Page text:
The Prairie

Poem By Rudyard Kipling

I see the grass shake in the sun for leagues on either hand,
I see a river loop and run about a treeless land --
An empty plain, a steely pond, a distance diamond-clear,
And low blue naked hills beyond. And what is that to fear?"

"Go softly by that river-side or, when you would depart,
You'll find its every winding tied and knotted round your heart.
Be wary as the seasons pass, or you may ne'er outrun
The wind that sets that yellowed grass a-shiver 'neath the Sun."

I hear the summer storm outblown -- the drip of the grateful wheat.
I hear the hard trail telephone a far-off horse's feet.
I hear the horns of Autumn blow to the wild-fowl overhead;
And I hear the hush before the snow. And what is that to dread?"

"Take heed what spell the lightning weaves -- what charm the echoes shape --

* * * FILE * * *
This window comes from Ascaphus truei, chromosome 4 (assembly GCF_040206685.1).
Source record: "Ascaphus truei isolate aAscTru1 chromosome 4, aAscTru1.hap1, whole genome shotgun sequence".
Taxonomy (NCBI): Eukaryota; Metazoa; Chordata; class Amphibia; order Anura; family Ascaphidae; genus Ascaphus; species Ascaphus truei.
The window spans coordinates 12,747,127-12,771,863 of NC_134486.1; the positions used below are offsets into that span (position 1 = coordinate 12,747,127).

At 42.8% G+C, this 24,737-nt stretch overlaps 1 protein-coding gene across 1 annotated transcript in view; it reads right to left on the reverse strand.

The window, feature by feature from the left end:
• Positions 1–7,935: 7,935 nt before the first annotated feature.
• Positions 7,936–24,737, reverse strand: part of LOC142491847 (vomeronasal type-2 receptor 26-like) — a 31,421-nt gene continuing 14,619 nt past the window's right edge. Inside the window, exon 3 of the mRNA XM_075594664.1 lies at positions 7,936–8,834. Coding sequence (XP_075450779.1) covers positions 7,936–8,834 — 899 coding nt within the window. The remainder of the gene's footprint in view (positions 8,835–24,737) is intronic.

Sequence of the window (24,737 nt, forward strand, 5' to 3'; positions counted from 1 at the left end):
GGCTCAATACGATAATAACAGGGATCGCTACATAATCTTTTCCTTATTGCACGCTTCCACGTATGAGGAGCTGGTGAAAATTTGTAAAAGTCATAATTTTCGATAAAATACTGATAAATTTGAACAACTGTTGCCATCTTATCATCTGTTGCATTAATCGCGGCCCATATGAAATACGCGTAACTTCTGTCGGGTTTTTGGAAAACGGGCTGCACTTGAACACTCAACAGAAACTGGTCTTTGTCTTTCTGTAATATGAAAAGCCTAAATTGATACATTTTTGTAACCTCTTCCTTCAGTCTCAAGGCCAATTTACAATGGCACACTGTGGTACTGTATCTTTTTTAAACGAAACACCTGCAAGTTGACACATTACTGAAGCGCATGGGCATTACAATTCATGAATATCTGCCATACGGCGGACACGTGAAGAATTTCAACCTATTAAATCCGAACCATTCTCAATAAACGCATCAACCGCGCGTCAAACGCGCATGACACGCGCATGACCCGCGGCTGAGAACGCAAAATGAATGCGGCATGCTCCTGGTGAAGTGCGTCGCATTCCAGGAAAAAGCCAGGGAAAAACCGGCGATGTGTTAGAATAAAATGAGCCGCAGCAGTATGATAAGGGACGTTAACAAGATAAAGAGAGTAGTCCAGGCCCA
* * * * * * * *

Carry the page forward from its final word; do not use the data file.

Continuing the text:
Or, bound among a million sheaves, your soul shall not escape.
Bar home the door of summer nights lest those high planets drown
The memory of near delights in all the longed-for town."

"What need have I to long or fear? Now, friendly, I behold
My faithful seasons robe the year in silver and in gold.
Now I possess and am possessed of the land where I would be,
And the curve of half Earth's generous breast shall soothe and ravish me!"

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Help for a patriot distressed, a spotless spirit hurt,
Help for an honourable clan sore trampled in the dirt!
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